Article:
Failing land reform programme threatens litchi industry growth

Numerous failings within South Africa’s land reform programme, and the uncertainties this is causing, have resulted in no new investment taking place on existing litchi farms.

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“An investment in litchi farming is made 10 years before a return is received,” explained Gavin Hardy, chairperson of the SA Litchi Growers’ Association. However, South African farmers will continue to improve production on existing plantings, while new cultivars will become available to improve competitiveness, he added.But without new investment in the national litchi industry, which exported 3 500t of its 4 000t 2009/10 crop, other litchi exporting countries could beat South Africa to new international markets, like China, warned Hardy.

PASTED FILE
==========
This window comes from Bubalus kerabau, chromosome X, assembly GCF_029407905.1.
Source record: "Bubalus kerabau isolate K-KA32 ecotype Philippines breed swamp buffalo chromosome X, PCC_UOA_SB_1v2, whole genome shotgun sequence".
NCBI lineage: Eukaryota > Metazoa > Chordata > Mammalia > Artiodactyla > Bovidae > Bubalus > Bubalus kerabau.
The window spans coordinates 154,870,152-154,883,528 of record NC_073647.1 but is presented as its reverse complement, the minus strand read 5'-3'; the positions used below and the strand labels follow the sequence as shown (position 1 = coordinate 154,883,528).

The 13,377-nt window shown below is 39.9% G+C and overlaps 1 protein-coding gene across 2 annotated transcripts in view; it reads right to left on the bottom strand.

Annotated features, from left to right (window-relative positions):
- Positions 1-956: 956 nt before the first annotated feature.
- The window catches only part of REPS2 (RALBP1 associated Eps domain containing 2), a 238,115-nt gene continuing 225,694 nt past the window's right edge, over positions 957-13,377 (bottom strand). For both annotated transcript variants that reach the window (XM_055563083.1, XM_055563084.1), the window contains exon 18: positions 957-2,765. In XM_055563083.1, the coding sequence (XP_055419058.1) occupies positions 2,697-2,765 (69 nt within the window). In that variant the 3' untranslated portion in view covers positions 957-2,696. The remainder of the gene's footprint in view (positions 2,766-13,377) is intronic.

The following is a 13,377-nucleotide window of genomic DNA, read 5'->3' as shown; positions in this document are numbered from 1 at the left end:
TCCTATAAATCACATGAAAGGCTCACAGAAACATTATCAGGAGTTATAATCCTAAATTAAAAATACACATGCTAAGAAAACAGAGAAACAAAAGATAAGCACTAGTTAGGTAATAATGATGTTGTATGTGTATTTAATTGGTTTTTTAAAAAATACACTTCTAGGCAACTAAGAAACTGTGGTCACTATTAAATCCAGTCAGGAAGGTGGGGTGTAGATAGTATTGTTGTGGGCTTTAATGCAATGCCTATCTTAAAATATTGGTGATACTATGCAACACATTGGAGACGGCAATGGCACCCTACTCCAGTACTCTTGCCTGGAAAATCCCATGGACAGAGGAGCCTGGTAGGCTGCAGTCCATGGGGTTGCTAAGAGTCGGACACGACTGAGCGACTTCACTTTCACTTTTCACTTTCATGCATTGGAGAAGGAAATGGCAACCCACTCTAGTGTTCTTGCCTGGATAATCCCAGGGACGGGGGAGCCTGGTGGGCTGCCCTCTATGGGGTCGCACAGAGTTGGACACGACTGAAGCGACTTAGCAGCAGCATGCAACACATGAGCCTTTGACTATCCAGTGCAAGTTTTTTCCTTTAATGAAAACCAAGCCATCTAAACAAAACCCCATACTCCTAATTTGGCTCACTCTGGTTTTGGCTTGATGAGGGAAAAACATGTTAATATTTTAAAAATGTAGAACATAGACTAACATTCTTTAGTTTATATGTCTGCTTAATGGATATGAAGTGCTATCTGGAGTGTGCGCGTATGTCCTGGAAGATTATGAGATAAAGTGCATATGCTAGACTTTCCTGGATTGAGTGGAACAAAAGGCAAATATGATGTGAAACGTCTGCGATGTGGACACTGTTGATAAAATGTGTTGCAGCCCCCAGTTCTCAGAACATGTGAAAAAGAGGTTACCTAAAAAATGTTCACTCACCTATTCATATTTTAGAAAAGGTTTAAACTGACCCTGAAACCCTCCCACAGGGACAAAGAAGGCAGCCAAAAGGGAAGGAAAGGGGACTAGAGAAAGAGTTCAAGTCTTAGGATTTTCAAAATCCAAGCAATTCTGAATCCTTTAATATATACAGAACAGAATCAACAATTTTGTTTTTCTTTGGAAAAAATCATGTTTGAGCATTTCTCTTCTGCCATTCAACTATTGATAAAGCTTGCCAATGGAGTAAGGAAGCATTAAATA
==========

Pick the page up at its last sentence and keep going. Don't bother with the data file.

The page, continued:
“Our small industry generates some R100 million in foreign exchange, and is also labour-intensive. Our government is unaware, unconcerned and incapable of either perceiving the gravity of the threat, or of taking any action. Unlike everywhere else in the world, South African farmers receive no financial or any other support from government.”

Looking back, Hardy said early season litchi prices for 2009/10 were good. But prices later in the season, especially for the MacLean’s Red cultivar, were poor. Also, the world economic recession and the rand’s strengthening against other major currencies damaged litchi export revenues. “At this stage, estimates show that our 2010/11 crop will be similar in size to the 2009/10 crop. South African litchi yields per hectare are the best in the world. This is due to the superior skills of, and technology used by, this country’s litchi growers.”

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